Are kids showing up with beverages when they come over to your house? Make sure these aren’t spiked with alcohol.

If you have alcohol in your home, keep a mental inventory of how much. Kids may spike drinks and may even replace liquid with water so you won’t know.

Be the host family for summer bonfires instead of your kid going to someone else’s home, and be a responsible host parent – NO DRUGS or ALCOHOL.

Know the Signs of Substance Use:

Keep an eye out for signs of substance use: lighters, Visine, etc.

Hug your kids when they come home – and when you do, take a good smell. Anything odd?

Smell your kid’s clothes. Does it smell like pot or smoke? Does it smell like Fabreeze or cologne to cover up other scents?

Read Midwestern Mama’s blog post: The Nose Knows.

Have eye contact with your kid. Red? Bloodshot? Bags?

Keep Them Occupied:

A part-time job or a volunteer commitment during the summer is a great way to give kids some structure, responsibility and accountability.

Give your kids responsibility and hold them accountable. Chores, anyone?

Remember the days when kids set reading goals for the summer? Find a book you’d both enjoy, and use it as a way to have conversations about their ideas.

Continuing with sports or trying out a new one is another way to keep kids sober – even better if it’s something you can do together.

Be a Family:

Have family meals together as often as possible. Let them plan and prepare some, too

Plan a vacation of staycation that kids can look forward to during the summer. Having a future plan can help them make wise choices about drug/alcohol use.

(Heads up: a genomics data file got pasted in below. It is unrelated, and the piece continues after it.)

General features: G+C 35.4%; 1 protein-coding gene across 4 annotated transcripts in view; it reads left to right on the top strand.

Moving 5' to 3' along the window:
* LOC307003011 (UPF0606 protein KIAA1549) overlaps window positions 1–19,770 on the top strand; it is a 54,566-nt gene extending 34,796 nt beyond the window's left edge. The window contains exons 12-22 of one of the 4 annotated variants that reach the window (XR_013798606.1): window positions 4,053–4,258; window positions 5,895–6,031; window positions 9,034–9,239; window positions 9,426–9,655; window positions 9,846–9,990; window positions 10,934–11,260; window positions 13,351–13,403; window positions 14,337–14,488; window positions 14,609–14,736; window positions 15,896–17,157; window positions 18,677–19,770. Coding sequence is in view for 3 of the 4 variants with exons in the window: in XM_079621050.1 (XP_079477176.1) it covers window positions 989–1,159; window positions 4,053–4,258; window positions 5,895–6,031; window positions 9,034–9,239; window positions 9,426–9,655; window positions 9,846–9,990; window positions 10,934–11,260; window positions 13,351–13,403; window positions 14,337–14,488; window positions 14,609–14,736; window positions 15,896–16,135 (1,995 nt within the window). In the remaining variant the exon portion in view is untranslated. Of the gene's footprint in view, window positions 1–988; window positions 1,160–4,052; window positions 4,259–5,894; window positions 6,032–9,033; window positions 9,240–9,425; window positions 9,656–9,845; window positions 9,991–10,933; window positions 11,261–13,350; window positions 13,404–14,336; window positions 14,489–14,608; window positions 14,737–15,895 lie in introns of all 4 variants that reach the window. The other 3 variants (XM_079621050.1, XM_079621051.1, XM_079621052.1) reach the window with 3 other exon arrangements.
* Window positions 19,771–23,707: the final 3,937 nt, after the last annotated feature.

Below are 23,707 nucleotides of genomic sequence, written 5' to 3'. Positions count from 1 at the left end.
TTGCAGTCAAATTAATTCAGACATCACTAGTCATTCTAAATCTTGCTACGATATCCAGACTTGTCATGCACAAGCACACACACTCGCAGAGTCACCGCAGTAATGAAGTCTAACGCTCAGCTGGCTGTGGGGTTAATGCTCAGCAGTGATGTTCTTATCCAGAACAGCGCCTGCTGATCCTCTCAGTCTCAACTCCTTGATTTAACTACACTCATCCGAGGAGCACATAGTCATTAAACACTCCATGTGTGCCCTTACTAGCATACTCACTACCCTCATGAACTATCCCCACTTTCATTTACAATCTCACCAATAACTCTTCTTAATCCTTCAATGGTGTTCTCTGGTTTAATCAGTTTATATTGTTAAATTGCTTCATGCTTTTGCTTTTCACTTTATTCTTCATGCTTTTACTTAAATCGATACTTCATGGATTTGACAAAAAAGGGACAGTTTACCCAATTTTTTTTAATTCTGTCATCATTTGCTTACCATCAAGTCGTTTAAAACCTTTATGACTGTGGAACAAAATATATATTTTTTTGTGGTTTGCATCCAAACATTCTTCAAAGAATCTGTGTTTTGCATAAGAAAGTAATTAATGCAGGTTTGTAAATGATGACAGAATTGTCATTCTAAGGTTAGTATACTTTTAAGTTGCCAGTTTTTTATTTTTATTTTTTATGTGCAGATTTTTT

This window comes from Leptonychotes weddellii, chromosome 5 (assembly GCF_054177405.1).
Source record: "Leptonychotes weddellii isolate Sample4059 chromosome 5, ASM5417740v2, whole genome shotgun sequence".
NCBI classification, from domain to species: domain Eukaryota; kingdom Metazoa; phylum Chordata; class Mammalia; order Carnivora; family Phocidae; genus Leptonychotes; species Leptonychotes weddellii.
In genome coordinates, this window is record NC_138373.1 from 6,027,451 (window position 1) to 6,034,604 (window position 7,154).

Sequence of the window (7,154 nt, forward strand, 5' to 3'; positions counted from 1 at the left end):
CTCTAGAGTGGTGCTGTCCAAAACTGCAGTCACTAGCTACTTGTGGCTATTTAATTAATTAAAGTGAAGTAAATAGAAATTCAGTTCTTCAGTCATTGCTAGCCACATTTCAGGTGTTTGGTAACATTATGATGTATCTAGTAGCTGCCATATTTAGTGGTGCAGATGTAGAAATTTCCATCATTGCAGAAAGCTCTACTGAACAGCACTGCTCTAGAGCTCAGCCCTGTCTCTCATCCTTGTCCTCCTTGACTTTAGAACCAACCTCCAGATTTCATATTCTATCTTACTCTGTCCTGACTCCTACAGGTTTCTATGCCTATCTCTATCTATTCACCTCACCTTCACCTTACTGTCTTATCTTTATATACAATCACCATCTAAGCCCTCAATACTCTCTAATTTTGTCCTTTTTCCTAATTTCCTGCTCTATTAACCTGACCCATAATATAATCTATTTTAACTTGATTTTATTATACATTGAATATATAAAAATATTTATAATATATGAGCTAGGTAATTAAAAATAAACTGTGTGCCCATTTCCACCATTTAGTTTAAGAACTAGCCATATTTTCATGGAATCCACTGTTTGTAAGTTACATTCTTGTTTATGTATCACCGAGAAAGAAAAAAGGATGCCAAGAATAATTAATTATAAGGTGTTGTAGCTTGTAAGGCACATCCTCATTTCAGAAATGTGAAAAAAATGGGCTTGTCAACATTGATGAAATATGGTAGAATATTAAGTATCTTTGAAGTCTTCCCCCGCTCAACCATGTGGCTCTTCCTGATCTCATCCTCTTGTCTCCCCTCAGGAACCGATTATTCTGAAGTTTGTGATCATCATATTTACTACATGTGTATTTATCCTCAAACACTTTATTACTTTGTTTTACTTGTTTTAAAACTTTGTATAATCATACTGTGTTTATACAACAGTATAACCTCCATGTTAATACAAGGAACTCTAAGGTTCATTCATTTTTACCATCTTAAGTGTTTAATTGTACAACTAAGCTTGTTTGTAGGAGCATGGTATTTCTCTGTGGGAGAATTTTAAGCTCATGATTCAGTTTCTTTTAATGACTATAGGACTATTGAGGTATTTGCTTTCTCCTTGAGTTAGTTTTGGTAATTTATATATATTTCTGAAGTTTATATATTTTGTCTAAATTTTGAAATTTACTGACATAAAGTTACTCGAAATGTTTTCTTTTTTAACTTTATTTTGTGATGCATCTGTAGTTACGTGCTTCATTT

Include your kids in planning for upcoming summer holidays and gatherings: Fourth of July, family reunions and other traditions. Set expectations that they will be there and participate.

Look at old photos and videos of summers past. Remind kids of the good times.

Kids are less likely to use substances if they are visiting a grandparent, so encourage a visit or so during the summer. Also keep in mind that grandparents are often the more trusted adult of influence in a kid’s life.

Crazy idea! Spend time with your kids this summer:)

Summer Survival Guide from Your Teen Magazine for Parents:

http://yourteenmag.com/

In addition to many great topics, Your Teen Magazine for Parents includes a section on Drugs & Alcohol, and it has prepared a Summer Survival Guide for parents of teens.

http://yourteenmag.com/2015/05/summer-survival-guide/

We have also included a link to the guide in our Resources section.

Talk About Money:

Have a money check in with kids throughout the summer. How much are they earning and spending? Substances aren’t free, so a spending pattern may be a clue.

Keep track of your own wallet and even the family change jar. Kids who are spending on drugs/alcohol may “help themselves.”

Seek Professional Help:

Don’t go it alone, if you’re concerned about your kid’s substance you – find an addiction professional to talk about assessments and options. Develop a plan.

Schools get great information on substance-use prevention and as parents we can tap these resources. https://www.nais.org/Articles/Documents/FCD%20Prevention%20Source%20e-Journal.pdf

Take action if you’re concerned about your kid using substances – insist on an assessment with a professional and get a drug test.

Treatment & Recovery

Drug and alcohol use is dangerous for young adults, but not every kid has addiction or needs treatment. Seek professional guidance.

If your kid does have a problem with substances, act quickly but prudently to find a qualified program that meets their needs and offers evidence-based programs.

If your kid is in recovery, encourage them to check out Facebook and other social media e.g., Young People in Recovery for ideas and activities.

School’s Out for Summer – Overcoming Addiction

After a successful return to college, Midwestern Mama’s son is taking a break from classes this summer with plans to return in the fall. Without the structure and routine of classes, homework and studying, how will he spend his time this summer?

School's Out for Summer